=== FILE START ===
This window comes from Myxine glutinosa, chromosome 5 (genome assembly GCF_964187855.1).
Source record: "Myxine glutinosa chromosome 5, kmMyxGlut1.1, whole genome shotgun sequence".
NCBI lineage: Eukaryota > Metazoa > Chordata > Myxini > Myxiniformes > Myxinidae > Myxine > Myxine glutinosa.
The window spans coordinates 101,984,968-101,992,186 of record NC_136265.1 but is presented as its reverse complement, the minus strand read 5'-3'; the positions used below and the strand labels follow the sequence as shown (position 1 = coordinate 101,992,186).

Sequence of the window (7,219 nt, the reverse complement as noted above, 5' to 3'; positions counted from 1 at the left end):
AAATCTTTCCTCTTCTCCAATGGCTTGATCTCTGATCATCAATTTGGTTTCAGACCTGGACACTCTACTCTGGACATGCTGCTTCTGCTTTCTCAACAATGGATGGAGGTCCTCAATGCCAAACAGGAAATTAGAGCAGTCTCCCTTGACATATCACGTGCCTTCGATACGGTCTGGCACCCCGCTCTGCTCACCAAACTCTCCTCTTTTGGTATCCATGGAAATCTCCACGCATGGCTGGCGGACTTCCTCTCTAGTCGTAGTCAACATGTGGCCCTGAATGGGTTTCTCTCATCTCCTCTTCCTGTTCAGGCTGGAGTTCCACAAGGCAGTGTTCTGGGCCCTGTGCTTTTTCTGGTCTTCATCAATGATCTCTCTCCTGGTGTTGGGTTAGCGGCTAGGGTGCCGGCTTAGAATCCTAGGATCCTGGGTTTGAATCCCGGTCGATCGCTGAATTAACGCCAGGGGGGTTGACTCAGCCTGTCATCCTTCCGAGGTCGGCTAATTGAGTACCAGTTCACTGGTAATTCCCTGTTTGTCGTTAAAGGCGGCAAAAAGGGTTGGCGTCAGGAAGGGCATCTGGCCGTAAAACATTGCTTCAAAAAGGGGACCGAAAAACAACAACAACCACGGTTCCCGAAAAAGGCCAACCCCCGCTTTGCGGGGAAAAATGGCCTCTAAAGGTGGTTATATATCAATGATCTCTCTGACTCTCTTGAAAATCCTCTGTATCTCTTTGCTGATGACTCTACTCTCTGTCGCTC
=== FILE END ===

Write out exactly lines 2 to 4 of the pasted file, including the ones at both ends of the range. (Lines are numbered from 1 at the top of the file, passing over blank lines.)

Source record: "Myxine glutinosa chromosome 5, kmMyxGlut1.1, whole genome shotgun sequence".
NCBI lineage: Eukaryota > Metazoa > Chordata > Myxini > Myxiniformes > Myxinidae > Myxine > Myxine glutinosa.
The window spans coordinates 101,984,968-101,992,186 of record NC_136265.1 but is presented as its reverse complement, the minus strand read 5'-3'; the positions used below and the strand labels follow the sequence as shown (position 1 = coordinate 101,992,186).